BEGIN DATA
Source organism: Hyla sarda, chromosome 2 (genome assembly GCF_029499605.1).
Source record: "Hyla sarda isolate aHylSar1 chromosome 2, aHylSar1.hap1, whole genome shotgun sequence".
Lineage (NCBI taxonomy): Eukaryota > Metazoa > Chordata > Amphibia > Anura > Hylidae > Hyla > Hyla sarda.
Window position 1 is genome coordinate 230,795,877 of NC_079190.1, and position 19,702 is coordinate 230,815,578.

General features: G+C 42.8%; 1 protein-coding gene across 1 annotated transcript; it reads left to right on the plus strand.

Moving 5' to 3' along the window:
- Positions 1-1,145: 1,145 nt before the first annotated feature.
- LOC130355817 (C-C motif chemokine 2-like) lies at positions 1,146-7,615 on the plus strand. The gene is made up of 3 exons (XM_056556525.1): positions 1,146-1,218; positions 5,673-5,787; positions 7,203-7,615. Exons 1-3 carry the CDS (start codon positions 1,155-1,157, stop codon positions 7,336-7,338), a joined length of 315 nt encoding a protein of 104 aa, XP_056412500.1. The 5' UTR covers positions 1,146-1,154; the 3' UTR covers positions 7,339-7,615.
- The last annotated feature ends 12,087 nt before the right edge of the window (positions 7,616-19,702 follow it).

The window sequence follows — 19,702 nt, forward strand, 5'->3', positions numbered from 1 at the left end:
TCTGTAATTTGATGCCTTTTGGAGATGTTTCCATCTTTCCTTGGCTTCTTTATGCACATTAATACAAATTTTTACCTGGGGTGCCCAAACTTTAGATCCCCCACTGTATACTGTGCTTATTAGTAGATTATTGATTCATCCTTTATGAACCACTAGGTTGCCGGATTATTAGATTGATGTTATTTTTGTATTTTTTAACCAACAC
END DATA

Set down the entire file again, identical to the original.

Source organism: Hyla sarda, chromosome 2 (genome assembly GCF_029499605.1).
Source record: "Hyla sarda isolate aHylSar1 chromosome 2, aHylSar1.hap1, whole genome shotgun sequence".
Lineage (NCBI taxonomy): Eukaryota > Metazoa > Chordata > Amphibia > Anura > Hylidae > Hyla > Hyla sarda.
Window position 1 is genome coordinate 230,795,877 of NC_079190.1, and position 19,702 is coordinate 230,815,578.

General features: G+C 42.8%; 1 protein-coding gene across 1 annotated transcript; it reads left to right on the plus strand.

Moving 5' to 3' along the window:
- Positions 1-1,145: 1,145 nt before the first annotated feature.
- LOC130355817 (C-C motif chemokine 2-like) lies at positions 1,146-7,615 on the plus strand. The gene is made up of 3 exons (XM_056556525.1): positions 1,146-1,218; positions 5,673-5,787; positions 7,203-7,615. Exons 1-3 carry the CDS (start codon positions 1,155-1,157, stop codon positions 7,336-7,338), a joined length of 315 nt encoding a protein of 104 aa, XP_056412500.1. The 5' UTR covers positions 1,146-1,154; the 3' UTR covers positions 7,339-7,615.
- The last annotated feature ends 12,087 nt before the right edge of the window (positions 7,616-19,702 follow it).

The window sequence follows — 19,702 nt, forward strand, 5'->3', positions numbered from 1 at the left end:
TCTGTAATTTGATGCCTTTTGGAGATGTTTCCATCTTTCCTTGGCTTCTTTATGCACATTAATACAAATTTTTACCTGGGGTGCCCAAACTTTAGATCCCCCACTGTATACTGTGCTTATTAGTAGATTATTGATTCATCCTTTATGAACCACTAGGTTGCCGGATTATTAGATTGATGTTATTTTTGTATTTTTTAACCAACAC